Anything is bound to happen in Milwaukee, from cringeworthy ankle sprains to fire alarms breaking out 15 minutes after a game.
What’s been unexpectedly birthed after Sunday afternoon is a playoff series. Sure, the Brooklyn Nets and Milwaukee Bucks have been at this for about a week already, but the results appeared clear before the ball of Kyrie Irving’s right ankle basically touched the hardwood at Fiserv Forum: The Nets were superior and on the verge of sending the Bucks to a summer of uncertainty.
It seemed the Bucks were learning gradual lessons but too little, too late — and then the playoffs did what the playoffs do every year, producing something random when Irving landed on Giannis Antetokounmpo’s foot, turning his ankle.
The Bucks tied their series against the Nets at two games each following a wild 107-96 final in Milwaukee with Game 5 back in Brooklyn on Tuesday.
With James Hardenstill in street clothes and Irving’s history of postseason injuries rearing its head again, it leaves Kevin Durant standing alone, with an inexperienced coach and teammates who’ll have to play above their heads for the foreseeable future.
The man doesn’t even have his bodyguard courtside, suspended after an overzealous reaction in Game 3.
“I think it’s an independent case, I don’t want James to be rushed back,” Nets coach Steve Nash said. “If he’s able to play next game and the game after, it’s fantastic. If he’s not, I don’t want to rush him back and jeopardize doing something worse or making this a long-term injury.”
And it’s been clear from the start, the Nets will not sacrifice future health for the gratification of the moment. So it leaves Durant, who was hounded by P.J. Tucker into his most inefficient performance of the playoffs and second straight showing that was below his Herculean standards, against a two-time MVP.
It’s likely he absorbed the classy “F*** KD” chants along with the more ambitious “Bucks in six” growl from the crowd in Milwaukee, during those precious moments when Tucker exercised a little social distancing, and figured out this Bucks defense is his next chore.
This Nets season has been mixing and matching, adjusting and reconfiguring, waiting and anticipating. Injuries have been part of their reality, so it isn’t necessarily new but they believed they were taking preventative measures in managing Durant, Harden and Irving.
Similar to the deposed champion Lakers, these Nets were built with the belief their great players would be great when it mattered most, with the supporting players needing to fill in the blanks.
With health, it gives you the ultimate big joker, the ability to escape from the most precarious situations but without it, the Nets don’t have the depth to withstand being without two stars in a series against a game opponent.
Even if Durant is indeed the baddest man on the planet.
Especially if there’s no sweat equity to help them through this rough patch, while enduring rougher treatment from the Bucks — who seem to have found something by way of bullying the Nets and being allowed to do it.
The Bucks don’t have that star dependency, not in the same way as the Nets. They’re deeper, more tested and when placing the rosters of available players next to each other, a better team.
And in Tucker and Bobby Portis, the Bucks have two players willing to get more than a little nasty, men who thrive on making your life miserable.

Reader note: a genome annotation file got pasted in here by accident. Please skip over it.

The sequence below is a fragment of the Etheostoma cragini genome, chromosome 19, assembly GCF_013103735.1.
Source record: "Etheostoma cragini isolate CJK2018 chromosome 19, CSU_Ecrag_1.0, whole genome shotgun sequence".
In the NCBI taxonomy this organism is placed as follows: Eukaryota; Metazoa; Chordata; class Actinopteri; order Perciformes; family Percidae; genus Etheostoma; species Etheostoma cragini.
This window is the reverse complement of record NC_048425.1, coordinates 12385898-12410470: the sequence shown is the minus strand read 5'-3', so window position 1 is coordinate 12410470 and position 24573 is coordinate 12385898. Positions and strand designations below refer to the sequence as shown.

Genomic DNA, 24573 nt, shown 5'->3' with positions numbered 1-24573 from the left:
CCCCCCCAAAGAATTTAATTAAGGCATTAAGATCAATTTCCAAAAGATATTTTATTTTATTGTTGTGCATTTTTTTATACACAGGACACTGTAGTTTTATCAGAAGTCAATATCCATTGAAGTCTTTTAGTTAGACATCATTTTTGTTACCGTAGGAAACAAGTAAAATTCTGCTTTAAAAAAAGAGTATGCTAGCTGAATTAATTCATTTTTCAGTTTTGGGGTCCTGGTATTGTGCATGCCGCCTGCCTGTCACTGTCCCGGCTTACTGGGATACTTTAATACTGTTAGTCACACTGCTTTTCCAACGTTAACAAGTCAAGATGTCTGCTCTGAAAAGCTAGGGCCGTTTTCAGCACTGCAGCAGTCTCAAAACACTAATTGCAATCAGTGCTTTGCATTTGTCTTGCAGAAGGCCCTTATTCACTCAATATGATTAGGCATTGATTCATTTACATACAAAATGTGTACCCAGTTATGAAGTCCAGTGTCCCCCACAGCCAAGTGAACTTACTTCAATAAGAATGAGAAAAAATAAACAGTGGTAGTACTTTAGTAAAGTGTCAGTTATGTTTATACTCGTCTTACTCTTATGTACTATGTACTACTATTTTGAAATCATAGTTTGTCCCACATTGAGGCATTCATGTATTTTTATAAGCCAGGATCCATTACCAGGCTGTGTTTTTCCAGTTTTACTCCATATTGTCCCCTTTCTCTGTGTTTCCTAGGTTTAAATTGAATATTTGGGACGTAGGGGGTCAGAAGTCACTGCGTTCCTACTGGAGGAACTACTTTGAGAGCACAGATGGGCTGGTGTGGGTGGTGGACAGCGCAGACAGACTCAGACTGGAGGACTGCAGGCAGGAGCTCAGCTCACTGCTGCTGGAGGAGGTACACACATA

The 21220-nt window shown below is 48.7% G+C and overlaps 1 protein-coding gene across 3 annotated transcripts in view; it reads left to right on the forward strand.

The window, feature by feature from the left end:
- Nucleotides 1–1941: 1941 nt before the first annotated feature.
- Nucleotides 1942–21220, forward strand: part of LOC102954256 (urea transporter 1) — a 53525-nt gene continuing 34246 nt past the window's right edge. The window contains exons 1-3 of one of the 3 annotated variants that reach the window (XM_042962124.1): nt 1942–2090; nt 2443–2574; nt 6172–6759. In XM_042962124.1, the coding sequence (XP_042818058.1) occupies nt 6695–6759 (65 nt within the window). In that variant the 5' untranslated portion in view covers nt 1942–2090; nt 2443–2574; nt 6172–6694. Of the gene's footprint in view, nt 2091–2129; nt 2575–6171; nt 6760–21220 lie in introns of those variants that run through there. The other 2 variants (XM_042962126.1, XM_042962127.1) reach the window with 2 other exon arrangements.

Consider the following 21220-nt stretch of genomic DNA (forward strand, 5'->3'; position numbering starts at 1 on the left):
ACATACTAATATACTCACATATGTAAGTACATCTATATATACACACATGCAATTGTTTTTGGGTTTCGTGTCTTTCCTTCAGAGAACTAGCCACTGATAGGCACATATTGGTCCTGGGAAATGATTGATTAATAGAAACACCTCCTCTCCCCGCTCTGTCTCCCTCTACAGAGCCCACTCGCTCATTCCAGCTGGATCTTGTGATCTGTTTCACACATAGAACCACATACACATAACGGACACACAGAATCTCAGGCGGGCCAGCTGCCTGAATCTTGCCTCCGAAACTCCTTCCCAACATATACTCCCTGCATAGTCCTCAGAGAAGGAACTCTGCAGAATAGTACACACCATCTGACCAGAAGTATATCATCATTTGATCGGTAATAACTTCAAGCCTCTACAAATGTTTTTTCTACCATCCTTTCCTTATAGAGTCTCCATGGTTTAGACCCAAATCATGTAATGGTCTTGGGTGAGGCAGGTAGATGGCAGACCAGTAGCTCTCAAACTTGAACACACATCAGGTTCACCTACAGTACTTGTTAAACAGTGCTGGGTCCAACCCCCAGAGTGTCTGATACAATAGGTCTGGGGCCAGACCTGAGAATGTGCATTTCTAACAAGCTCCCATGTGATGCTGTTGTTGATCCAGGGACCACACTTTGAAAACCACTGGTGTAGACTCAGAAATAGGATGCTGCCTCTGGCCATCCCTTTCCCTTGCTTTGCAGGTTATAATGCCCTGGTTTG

“You know, he’s playing extremely physical,” said Nash of Tucker. “And they made it difficult. You know that’s his role on their team. I thought it was borderline, non-basketball physical at times. But that’s the playoffs, you have to adapt and adjust.”
When the series shifted to Milwaukee and even after the ugly Game 3, the belief was the Bucks weren’t adjusting and their head coach, Mike Budenholzer, came into focus along with his job security.
To be fair, it’s a better play seeing what Durant can do than the Mike Jameses and Bruce Browns of the world, and after all, Durant is the reason why any of this even exists.
He’ll likely catch the jokes and the tweets if the Nets come up short, as if there’s precedent for any player losing his top two costars and triumphing. Durant is a made man, and doesn’t have to validate his greatness because like it or not, those two rings with Golden State don’t happen without him.
But this is where Nash has to earn his playoff bones. As a player, he’s been in series that ranged from shocking to emotion-filled to controversial, to various degrees of success. He’s endured Kobe Bryant game-winners and 50-balls, Robert Horry hip-checks and even his own uncontrollable nosebleeds.
He had far more agency in those spots than now, but he didn’t get in the way of his three stars figuring things out on the floor when they had the time, and generally, all the incarnations of this team have played hard this season, a credit to him.
But playing hard in the playoffs is the bare minimum — ask the team in Manhattan about relying just on effort.
“It’s a series; now, it’s a three-game series,” Nash said. “We’ve got an adverse season, a lot of things have happened to us. Just remain positive and that’s what got us through the season.”
They’ll have to be smarter and judicious in how they use Durant as those minute totals keep creeping up toward the 40s.
Durant is capable of carrying any team to a win, even if Antetokounmpo’s team is built more capably for one that twists and turns.
It’s Durant and his coach against a cast of hungry, confident and damn near desperate Bucks showing little mercy.
That fire alarm might as well have been the Nets’ wake-up call — it’s never as easy as you plan it.
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